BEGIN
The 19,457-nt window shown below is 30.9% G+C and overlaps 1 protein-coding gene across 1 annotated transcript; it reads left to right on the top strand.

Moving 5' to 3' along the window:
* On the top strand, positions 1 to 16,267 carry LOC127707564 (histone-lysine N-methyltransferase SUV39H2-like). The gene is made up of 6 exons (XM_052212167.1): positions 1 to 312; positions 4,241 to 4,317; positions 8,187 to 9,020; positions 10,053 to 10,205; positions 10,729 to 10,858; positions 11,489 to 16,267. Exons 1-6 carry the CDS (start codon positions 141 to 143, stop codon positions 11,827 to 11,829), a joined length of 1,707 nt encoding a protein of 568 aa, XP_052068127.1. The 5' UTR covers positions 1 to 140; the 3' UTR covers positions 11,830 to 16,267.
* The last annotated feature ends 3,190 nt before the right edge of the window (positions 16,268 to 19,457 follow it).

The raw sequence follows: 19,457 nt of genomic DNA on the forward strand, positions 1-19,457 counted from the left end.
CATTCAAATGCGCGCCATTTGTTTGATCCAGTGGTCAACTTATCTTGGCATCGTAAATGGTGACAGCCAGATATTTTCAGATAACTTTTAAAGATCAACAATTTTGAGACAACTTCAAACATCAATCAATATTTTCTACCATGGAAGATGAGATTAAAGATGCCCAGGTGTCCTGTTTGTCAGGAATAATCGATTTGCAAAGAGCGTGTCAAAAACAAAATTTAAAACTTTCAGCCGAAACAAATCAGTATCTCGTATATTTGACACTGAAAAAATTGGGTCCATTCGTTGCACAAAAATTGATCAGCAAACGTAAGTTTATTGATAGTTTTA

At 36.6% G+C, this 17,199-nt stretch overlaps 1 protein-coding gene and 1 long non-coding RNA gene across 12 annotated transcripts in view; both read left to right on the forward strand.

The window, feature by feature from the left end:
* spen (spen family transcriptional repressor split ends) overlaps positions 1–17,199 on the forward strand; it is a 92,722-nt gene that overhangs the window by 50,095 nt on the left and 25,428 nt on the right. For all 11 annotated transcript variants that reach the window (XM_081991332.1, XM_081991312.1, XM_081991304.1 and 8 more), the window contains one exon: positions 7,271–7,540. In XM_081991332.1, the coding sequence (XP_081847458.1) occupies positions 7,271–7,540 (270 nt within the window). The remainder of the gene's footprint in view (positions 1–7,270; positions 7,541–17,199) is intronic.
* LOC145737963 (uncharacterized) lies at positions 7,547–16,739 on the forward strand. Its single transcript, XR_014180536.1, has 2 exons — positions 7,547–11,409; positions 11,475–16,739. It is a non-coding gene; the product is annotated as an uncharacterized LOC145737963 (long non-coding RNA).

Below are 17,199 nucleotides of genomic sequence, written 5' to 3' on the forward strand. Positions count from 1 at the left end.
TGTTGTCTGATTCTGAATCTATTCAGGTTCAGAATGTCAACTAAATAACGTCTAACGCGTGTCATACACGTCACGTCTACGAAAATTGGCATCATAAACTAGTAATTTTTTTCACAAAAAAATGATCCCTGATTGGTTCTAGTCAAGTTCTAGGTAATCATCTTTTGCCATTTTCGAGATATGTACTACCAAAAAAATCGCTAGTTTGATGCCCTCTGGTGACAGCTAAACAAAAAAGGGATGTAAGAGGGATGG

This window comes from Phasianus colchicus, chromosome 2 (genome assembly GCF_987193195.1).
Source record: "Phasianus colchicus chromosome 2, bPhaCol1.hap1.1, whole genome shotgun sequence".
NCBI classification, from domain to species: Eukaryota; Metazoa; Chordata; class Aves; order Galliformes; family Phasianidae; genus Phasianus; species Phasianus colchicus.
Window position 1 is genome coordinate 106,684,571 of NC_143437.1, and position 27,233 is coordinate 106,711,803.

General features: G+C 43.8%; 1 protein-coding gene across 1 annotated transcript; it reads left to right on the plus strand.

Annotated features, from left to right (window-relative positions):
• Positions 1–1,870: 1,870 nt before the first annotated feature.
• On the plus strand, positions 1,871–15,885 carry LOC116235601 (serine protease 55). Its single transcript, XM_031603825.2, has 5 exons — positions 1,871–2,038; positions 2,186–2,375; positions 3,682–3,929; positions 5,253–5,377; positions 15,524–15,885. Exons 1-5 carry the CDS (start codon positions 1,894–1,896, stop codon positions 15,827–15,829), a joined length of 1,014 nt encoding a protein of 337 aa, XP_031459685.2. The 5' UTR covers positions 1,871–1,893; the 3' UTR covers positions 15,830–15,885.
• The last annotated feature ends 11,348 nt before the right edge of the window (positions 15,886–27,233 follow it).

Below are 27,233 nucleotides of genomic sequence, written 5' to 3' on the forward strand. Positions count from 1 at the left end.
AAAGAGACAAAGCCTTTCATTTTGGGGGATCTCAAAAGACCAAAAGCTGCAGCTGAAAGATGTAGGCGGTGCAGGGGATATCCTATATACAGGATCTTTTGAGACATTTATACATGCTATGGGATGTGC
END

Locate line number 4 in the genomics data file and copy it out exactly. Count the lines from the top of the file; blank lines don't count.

* The last annotated feature ends 3,190 nt before the right edge of the window (positions 16,268 to 19,457 follow it).